Welcome to the website of the Creators' Copyright Coalition. We at the CCC are committed to access to our creative works just as we are committed to copyright: we work for copyright legislation that ensures both. Here on our op-ed pages we will be posting opinion, commentary, links, and news of interest to creators and others engaged in copyright reform. Elsewhere, you'll find our archive of studies, handbooks and press releases. And while we're not currently hosting a discussion forum, comments sent to us may be posted or noted here (unless you ask us not to).

Creators: an unnecessary financial expense

By Op-Ed Editor | June 27, 2008

John Degen’s exemplary blog looks at the position of the Film Studies Association of Canada on Bill C-61 and finds them setting out the anti-copyright position of so many academics in a nutshell. Actually paying the people who produce the work they study, they declare, is “an unnecessary financial expense” for their employers the universities.

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By Op-Ed Editor | June 24, 2008

the literary website Bookninja noticed the copyright bill and responses to it. And that got some intriguing responses. The usual “oh, you should be glad to give your work away” blather that normally passes muster in the blogsphere here gets a vigorous taking down from a whole crew of writers.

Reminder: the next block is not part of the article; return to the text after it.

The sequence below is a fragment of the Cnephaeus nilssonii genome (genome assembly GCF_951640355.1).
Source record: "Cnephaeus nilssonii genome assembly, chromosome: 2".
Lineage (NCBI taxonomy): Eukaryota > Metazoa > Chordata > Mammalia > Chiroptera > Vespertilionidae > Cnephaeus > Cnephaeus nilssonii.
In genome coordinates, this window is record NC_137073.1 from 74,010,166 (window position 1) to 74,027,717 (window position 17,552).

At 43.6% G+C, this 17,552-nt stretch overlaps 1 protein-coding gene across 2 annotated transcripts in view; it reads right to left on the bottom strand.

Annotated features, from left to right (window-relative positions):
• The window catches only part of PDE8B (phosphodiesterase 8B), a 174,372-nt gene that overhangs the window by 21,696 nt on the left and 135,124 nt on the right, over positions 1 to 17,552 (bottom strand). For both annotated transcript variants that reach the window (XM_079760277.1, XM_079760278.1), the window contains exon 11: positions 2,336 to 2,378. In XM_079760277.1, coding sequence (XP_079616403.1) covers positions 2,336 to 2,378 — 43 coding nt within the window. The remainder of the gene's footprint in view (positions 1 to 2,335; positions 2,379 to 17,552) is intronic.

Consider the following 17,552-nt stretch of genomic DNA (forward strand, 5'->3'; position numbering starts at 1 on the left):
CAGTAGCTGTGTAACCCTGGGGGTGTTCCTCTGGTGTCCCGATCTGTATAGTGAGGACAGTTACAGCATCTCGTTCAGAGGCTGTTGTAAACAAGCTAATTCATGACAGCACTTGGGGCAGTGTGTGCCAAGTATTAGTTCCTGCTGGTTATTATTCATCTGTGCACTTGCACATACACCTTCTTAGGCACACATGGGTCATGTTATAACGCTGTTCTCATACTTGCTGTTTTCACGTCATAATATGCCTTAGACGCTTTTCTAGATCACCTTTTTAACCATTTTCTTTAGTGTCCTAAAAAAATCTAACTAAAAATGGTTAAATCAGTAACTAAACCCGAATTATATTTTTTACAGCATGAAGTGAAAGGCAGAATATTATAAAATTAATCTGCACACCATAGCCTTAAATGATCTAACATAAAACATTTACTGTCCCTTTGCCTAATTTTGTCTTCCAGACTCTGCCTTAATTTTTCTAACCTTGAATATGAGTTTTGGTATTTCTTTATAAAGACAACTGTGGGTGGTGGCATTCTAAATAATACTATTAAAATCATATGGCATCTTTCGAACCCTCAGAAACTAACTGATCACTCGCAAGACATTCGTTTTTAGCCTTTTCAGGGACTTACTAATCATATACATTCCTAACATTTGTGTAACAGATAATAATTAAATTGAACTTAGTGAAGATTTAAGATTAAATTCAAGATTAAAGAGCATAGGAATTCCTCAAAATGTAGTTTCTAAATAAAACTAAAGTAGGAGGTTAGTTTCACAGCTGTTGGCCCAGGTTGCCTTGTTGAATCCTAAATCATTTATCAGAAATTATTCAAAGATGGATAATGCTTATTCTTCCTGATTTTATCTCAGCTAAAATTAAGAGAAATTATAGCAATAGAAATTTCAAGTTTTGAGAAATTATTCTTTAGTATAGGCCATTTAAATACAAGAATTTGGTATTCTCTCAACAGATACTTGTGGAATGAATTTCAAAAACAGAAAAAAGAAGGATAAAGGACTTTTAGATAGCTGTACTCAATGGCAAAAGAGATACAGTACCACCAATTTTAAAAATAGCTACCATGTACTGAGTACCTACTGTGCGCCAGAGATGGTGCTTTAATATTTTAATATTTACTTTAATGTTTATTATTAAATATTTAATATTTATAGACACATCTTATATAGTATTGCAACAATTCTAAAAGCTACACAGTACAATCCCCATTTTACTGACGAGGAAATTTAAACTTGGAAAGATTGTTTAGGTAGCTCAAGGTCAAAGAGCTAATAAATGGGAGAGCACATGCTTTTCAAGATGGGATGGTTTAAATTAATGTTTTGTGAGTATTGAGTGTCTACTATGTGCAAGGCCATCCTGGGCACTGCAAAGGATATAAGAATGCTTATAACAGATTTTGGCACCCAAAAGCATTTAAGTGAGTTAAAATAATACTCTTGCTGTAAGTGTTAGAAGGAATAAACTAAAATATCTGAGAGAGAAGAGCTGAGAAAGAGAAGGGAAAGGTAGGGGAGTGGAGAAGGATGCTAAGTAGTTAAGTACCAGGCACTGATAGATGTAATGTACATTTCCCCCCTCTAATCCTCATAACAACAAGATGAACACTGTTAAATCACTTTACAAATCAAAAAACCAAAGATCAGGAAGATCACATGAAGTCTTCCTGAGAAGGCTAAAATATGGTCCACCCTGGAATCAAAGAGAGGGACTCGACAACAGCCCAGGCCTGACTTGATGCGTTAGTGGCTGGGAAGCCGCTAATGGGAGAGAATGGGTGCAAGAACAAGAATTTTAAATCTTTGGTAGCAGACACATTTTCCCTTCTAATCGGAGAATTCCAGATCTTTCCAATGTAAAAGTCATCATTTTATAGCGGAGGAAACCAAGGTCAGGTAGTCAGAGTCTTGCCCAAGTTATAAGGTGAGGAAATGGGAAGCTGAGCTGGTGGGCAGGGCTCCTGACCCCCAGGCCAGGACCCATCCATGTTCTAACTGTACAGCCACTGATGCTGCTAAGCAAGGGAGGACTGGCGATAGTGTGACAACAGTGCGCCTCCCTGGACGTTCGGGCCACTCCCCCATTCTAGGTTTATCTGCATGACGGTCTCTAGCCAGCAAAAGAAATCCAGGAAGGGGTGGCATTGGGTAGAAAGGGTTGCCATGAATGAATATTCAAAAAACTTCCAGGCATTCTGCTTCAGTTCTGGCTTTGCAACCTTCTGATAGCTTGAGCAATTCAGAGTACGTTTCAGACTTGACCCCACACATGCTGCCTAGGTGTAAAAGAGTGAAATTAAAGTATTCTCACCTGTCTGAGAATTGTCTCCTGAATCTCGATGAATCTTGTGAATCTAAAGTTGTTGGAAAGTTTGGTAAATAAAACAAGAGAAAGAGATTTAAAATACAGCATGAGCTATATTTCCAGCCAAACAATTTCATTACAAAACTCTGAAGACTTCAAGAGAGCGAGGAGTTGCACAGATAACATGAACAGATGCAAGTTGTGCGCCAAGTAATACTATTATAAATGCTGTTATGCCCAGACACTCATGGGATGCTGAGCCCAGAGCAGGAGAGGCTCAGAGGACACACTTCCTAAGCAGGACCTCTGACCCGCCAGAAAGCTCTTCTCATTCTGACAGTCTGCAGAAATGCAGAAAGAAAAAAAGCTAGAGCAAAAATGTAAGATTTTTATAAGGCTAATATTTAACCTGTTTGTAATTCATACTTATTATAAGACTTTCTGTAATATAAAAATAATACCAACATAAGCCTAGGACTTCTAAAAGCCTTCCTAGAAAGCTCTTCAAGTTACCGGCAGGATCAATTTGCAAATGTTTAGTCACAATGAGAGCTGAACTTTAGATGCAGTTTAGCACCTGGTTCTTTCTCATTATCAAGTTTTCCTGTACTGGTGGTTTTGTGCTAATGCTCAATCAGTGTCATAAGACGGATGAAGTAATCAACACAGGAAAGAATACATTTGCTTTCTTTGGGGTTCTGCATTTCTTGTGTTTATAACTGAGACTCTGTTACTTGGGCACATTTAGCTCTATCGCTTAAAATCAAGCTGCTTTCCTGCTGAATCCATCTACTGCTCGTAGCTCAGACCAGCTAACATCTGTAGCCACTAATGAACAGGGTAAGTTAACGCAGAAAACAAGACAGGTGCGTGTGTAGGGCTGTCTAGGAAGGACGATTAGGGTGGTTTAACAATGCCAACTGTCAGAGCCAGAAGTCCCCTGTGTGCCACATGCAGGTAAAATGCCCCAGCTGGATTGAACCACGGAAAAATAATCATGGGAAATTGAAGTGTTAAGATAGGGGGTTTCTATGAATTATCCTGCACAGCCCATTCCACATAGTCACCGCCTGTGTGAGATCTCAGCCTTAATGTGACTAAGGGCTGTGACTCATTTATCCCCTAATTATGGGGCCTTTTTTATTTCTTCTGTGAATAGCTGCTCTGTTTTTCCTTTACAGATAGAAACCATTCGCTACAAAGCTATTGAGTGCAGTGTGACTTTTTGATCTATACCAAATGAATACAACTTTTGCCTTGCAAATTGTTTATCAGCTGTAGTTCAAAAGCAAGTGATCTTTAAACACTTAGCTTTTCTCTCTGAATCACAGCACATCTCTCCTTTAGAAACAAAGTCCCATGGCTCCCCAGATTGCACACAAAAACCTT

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C-61 in the Star

By Op-Ed Editor | June 19, 2008

The Star today has a rather calm and comprehensive survey of Bill c-61, by an Osgoode Hall law professor.

Late Update: And a second Star article here, covering reaction from publishers at the BookExpo in Toronto. Note publishers’ rep Jackie Hushion declaring there are no differences between publishers and writers on copyright. CanWest would say the same thing.

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Creator Orgs Responding to C-61

By Op-Ed Editor | June 18, 2008

ACTRA has a response to Bill 6-61 here and a package of earlier material related to copyright legislation here

The Writers’ Guild of Canada (the screenwriters) had a first response here the day the bill was made public.

This was Access Copyright’s preliminary response.

The Songwriters Association of Canada response is here

The American Federation of Musicians has a response here

Writers’ Union of Canada analysis of C-61 is here.